Well, there’s kind of a double meaning to that. And I suppose in some ways this is addressed throughout the book. When I say a fictional character, well, obviously I’m talking about someone in a novel. But also in some ways I’m talking about like, Mick Taylor. As far as I’m concerned Mick Taylor is a fictional person. For my real relationship with who he is and what he does, he’s a character who does something. And I know he’s a real person obviously. But that’s sort of what I meant. I often forget the names of people I actually met at a party. But when there’s people who I relate to for all practical purposes in a fictional manner – they are just a character in some story I’m consuming, even if that story is real – I always remember them. I don’t know why that is. I have no idea.
I can totally relate. I’ll remember the names of drummers of obscure bands but can’t remember someone I met the night before.
Apparently Tom Keifer from Cinderella has a new solo record out. We were talking about Cinderella and we were talking about the drummer for Cinderella, Fred Coury. And it seemed really weird to me that I remember who the drummer for Cinderella was. I like them as a band. But there are many people in my life whose name I’ve forgotten. But I can remember who Fred Coury is.
People had mixed reaction last year to your taking on the role as Ethicist for the New York Times Magazine. But I feel that you seem to take the same even-handed approach to most of your nonfiction work.
I’m glad you think that. That makes me happy. It’s true. One thing that I do not like about the culture as a whole is in my lifetime: people seem more comfortable with biased sources. Throughout the Seventies and Eighties there was this idea about objectivity. And the idea was that objectivity doesn’t exist because no person can be completely objective; no person can be a robot. Well that is true: no one can be perfectly objective. But in my mind the objective of journalism and nonfiction writing was to be totally aware of your own biases and be aware of them when you diagnose something. You try to get as close to an objective take as possible, while conceding that of course you’re still human. You’re going to have some feelings in there, but the reader should be able to detect that. The goal is to be as evenhanded as possible, particularly about things that you know you have a horse in the race on. So I would like to think that when I talk about, in one way, these objectively bad villains, in a subjective manner I am doing so fairly. Maybe I don’t. For the most part this is an entertaining book. I tried to write something that’s interesting that’s an accurate depiction of how I think about the world.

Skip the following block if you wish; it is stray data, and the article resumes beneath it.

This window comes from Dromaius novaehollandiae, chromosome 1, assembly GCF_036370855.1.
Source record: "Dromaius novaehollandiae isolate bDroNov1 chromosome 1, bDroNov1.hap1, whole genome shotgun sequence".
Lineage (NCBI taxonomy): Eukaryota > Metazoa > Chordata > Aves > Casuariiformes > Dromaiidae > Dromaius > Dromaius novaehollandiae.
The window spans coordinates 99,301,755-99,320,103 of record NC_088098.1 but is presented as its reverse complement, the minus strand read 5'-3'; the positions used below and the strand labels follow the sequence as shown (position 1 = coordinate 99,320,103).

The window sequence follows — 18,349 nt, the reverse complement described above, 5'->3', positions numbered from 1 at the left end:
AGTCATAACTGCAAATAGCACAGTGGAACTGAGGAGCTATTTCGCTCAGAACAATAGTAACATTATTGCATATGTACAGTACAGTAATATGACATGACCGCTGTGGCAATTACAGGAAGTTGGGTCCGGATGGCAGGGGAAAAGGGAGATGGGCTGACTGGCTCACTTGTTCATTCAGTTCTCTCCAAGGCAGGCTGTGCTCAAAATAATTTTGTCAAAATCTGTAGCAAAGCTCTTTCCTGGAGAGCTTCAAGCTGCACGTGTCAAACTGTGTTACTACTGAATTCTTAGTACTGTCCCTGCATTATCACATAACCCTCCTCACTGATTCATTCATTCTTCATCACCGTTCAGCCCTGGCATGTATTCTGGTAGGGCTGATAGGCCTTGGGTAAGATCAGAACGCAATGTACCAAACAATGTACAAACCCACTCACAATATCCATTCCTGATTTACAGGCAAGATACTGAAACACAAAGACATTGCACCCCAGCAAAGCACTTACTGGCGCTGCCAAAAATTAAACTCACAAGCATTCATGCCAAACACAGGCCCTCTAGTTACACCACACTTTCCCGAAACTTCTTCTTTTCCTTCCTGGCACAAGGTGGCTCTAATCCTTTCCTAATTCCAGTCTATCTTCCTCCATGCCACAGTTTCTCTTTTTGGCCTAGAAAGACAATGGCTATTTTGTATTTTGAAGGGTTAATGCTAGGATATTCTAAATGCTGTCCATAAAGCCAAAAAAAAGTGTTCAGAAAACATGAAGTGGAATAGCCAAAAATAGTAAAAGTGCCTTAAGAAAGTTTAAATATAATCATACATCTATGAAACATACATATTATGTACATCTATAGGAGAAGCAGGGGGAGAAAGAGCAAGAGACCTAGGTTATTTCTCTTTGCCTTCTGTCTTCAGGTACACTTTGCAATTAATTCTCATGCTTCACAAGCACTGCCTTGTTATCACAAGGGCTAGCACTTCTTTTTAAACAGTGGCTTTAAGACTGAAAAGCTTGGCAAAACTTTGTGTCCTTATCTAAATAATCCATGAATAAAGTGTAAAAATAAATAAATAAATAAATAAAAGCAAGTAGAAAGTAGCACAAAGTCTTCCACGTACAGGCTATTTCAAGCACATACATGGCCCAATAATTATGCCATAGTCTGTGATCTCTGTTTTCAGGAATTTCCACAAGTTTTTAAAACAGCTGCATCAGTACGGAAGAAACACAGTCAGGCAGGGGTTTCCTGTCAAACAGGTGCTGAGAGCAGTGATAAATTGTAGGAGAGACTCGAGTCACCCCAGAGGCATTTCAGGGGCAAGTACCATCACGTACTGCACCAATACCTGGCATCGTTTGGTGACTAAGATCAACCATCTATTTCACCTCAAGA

It’s funny you say that because I was curious how it was for you as a journalist to have the tables turned, and now have to discuss – and perhaps even justify – your work.
I appreciate a good interviewer: They’re asking you questions that haven’t occurred to you. And then you’re in this weird position of trying to give an interesting, meaningful response to something that you really are chewing on the spot and doesn’t really reflect who you are as a person. You know you have to answer this question because it was asked. The other thing is sometimes you get asked stuff that is a totally reasonable question but the thing they’re asking about is actually the thing you’re most naturally comfortable with so you don’t have to focus on it. I remember once I interviewed Jack White and I really wanted to talk to him about a couple guitar solos on one of the early [White Stripes] records. And it was very uncomfortable, because it was pretty clear that for him playing guitar solos was the most natural thing possible. So natural in fact that he didn’t have to have an intellectual understanding of it. So I had been thinking more about these solos than he had in some weird way. And for him it was the natural thing to do. If you ask a question about writing, if I had to think about it, maybe I couldn’t do it. When someone asks you about a passage from book and they sort of say to you, “What did you mean when you wrote this?” I always think to myself, “If I could be any more clear about this, I would have wrote it that way. The way I wrote it is my best attempt at getting this across. So I don’t really have any extra thoughts about it that are better.”